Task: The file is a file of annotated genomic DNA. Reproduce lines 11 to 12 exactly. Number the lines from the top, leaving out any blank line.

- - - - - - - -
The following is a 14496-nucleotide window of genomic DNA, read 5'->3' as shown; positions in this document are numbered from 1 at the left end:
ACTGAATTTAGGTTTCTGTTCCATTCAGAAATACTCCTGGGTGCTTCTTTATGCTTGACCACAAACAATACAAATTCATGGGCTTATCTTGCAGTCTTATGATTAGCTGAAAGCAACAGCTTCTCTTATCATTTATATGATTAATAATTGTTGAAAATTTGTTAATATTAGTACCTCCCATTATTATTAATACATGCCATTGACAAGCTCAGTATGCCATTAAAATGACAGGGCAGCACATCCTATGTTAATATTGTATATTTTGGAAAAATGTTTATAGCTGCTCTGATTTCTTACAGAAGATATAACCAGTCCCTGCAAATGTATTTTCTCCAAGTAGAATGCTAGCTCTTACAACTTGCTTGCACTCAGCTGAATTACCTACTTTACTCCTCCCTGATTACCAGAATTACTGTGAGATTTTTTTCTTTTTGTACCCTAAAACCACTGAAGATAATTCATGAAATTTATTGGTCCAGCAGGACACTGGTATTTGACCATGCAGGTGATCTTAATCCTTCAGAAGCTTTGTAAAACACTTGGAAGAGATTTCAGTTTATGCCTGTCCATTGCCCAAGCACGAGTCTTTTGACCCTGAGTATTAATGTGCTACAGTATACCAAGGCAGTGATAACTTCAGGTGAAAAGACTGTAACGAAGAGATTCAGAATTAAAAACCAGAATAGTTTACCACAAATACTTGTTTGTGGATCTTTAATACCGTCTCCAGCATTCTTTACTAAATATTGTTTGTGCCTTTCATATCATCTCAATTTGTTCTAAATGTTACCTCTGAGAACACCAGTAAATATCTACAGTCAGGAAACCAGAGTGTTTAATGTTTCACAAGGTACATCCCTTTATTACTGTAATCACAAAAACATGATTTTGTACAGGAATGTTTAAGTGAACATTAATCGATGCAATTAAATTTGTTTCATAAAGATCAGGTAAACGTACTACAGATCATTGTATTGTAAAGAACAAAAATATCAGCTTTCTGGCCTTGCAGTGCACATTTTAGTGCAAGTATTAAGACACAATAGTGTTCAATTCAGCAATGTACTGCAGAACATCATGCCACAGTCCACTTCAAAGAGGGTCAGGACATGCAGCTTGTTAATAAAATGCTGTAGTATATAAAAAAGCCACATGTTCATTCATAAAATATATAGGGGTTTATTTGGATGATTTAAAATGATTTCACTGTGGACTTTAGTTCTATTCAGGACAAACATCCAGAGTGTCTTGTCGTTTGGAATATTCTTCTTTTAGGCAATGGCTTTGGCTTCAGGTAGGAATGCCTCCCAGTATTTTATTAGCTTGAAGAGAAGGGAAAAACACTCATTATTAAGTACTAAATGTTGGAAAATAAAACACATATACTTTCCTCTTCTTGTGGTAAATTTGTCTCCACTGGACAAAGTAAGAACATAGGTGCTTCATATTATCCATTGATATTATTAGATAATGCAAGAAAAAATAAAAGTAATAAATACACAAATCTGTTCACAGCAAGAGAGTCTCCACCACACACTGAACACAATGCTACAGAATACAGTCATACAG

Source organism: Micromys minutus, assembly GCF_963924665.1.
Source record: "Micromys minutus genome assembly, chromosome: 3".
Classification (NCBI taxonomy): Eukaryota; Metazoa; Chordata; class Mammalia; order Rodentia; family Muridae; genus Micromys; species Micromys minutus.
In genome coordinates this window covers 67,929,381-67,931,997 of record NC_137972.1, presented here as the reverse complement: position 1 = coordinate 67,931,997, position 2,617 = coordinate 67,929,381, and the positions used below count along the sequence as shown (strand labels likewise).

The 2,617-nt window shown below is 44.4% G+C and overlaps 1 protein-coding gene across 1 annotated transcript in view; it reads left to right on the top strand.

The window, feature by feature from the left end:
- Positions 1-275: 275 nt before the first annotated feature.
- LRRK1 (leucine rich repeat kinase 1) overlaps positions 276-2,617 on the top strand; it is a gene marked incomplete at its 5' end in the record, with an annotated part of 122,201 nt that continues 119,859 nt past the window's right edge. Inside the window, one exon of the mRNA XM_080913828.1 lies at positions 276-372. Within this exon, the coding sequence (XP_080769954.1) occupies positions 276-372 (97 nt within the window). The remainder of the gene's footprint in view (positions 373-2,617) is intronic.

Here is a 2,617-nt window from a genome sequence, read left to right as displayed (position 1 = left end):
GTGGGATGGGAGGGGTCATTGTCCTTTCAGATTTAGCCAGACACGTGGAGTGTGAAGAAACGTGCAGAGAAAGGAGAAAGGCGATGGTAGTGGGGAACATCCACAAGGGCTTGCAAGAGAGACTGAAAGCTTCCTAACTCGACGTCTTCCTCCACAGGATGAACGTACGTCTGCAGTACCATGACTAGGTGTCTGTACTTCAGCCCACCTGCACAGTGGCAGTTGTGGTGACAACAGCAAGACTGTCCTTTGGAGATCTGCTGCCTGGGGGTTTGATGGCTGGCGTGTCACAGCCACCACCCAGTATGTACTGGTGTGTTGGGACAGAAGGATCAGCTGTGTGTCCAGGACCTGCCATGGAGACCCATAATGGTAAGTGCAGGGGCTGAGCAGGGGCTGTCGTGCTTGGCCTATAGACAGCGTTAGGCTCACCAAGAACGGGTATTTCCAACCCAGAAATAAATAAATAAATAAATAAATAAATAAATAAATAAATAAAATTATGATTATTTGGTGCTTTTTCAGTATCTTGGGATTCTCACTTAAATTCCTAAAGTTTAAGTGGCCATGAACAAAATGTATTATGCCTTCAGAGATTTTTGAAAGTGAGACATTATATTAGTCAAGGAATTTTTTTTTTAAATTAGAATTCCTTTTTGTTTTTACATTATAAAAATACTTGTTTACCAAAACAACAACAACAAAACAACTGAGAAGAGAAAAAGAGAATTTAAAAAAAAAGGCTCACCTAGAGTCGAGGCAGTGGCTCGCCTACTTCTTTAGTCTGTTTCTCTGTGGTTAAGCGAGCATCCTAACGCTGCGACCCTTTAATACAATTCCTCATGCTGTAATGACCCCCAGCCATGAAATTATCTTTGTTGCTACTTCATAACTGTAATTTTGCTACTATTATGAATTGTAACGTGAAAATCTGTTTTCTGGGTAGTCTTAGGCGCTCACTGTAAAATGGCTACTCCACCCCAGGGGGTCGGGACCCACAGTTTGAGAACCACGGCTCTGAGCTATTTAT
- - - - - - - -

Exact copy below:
Here is a 2,617-nt window from a genome sequence, read left to right as displayed (position 1 = left end):
GTGGGATGGGAGGGGTCATTGTCCTTTCAGATTTAGCCAGACACGTGGAGTGTGAAGAAACGTGCAGAGAAAGGAGAAAGGCGATGGTAGTGGGGAACATCCACAAGGGCTTGCAAGAGAGACTGAAAGCTTCCTAACTCGACGTCTTCCTCCACAGGATGAACGTACGTCTGCAGTACCATGACTAGGTGTCTGTACTTCAGCCCACCTGCACAGTGGCAGTTGTGGTGACAACAGCAAGACTGTCCTTTGGAGATCTGCTGCCTGGGGGTTTGATGGCTGGCGTGTCACAGCCACCACCCAGTATGTACTGGTGTGTTGGGACAGAAGGATCAGCTGTGTGTCCAGGACCTGCCATGGAGACCCATAATGGTAAGTGCAGGGGCTGAGCAGGGGCTGTCGTGCTTGGCCTATAGACAGCGTTAGGCTCACCAAGAACGGGTATTTCCAACCCAGAAATAAATAAATAAATAAATAAATAAATAAATAAATAAATAAAATTATGATTATTTGGTGCTTTTTCAGTATCTTGGGATTCTCACTTAAATTCCTAAAGTTTAAGTGGCCATGAACAAAATGTATTATGCCTTCAGAGATTTTTGAAAGTGAGACATTATATTAGTCAAGGAATTTTTTTTTTAAATTAGAATTCCTTTTTGTTTTTACATTATAAAAATACTTGTTTACCAAAACAACAACAACAAAACAACTGAGAAGAGAAAAAGAGAATTTAAAAAAAAAGGCTCACCTAGAGTCGAGGCAGTGGCTCGCCTACTTCTTTAGTCTGTTTCTCTGTGGTTAAGCGAGCATCCTAACGCTGCGACCCTTTAATACAATTCCTCATGCTGTAATGACCCCCAGCCATGAAATTATCTTTGTTGCTACTTCATAACTGTAATTTTGCTACTATTATGAATTGTAACGTGAAAATCTGTTTTCTGGGTAGTCTTAGGCGCTCACTGTAAAATGGCTACTCCACCCCAGGGGGTCGGGACCCACAGTTTGAGAACCACGGCTCTGAGCTATTTAT